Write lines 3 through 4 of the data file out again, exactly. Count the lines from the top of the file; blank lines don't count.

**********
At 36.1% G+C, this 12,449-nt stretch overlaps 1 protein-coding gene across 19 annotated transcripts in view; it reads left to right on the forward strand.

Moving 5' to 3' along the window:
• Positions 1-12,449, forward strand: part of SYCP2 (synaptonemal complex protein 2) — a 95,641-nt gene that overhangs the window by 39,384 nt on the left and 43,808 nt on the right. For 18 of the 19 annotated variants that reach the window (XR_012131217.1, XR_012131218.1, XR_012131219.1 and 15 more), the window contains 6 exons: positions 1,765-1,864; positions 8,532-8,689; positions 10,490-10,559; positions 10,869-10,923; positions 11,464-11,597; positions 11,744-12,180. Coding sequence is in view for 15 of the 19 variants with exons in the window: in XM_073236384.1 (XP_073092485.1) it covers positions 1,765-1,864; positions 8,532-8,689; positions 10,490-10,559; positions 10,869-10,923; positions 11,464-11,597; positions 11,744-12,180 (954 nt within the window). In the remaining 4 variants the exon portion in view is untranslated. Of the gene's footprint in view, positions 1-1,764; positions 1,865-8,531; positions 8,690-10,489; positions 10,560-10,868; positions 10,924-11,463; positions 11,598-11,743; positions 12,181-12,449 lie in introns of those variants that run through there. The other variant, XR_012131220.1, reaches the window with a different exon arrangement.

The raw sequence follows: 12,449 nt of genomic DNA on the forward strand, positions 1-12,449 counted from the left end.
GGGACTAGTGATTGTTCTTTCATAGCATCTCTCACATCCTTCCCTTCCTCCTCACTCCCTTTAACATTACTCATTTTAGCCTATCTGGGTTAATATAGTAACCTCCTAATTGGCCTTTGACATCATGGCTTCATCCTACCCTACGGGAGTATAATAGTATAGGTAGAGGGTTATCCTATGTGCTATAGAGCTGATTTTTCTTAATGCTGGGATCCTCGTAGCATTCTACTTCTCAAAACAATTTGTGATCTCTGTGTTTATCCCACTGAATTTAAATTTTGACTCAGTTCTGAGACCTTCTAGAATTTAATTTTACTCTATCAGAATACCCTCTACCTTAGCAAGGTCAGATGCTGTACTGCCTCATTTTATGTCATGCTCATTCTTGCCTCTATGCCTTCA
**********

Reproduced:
• Positions 1-12,449, forward strand: part of SYCP2 (synaptonemal complex protein 2) — a 95,641-nt gene that overhangs the window by 39,384 nt on the left and 43,808 nt on the right. For 18 of the 19 annotated variants that reach the window (XR_012131217.1, XR_012131218.1, XR_012131219.1 and 15 more), the window contains 6 exons: positions 1,765-1,864; positions 8,532-8,689; positions 10,490-10,559; positions 10,869-10,923; positions 11,464-11,597; positions 11,744-12,180. Coding sequence is in view for 15 of the 19 variants with exons in the window: in XM_073236384.1 (XP_073092485.1) it covers positions 1,765-1,864; positions 8,532-8,689; positions 10,490-10,559; positions 10,869-10,923; positions 11,464-11,597; positions 11,744-12,180 (954 nt within the window). In the remaining 4 variants the exon portion in view is untranslated. Of the gene's footprint in view, positions 1-1,764; positions 1,865-8,531; positions 8,690-10,489; positions 10,560-10,868; positions 10,924-11,463; positions 11,598-11,743; positions 12,181-12,449 lie in introns of those variants that run through there. The other variant, XR_012131220.1, reaches the window with a different exon arrangement.

The raw sequence follows: 12,449 nt of genomic DNA on the forward strand, positions 1-12,449 counted from the left end.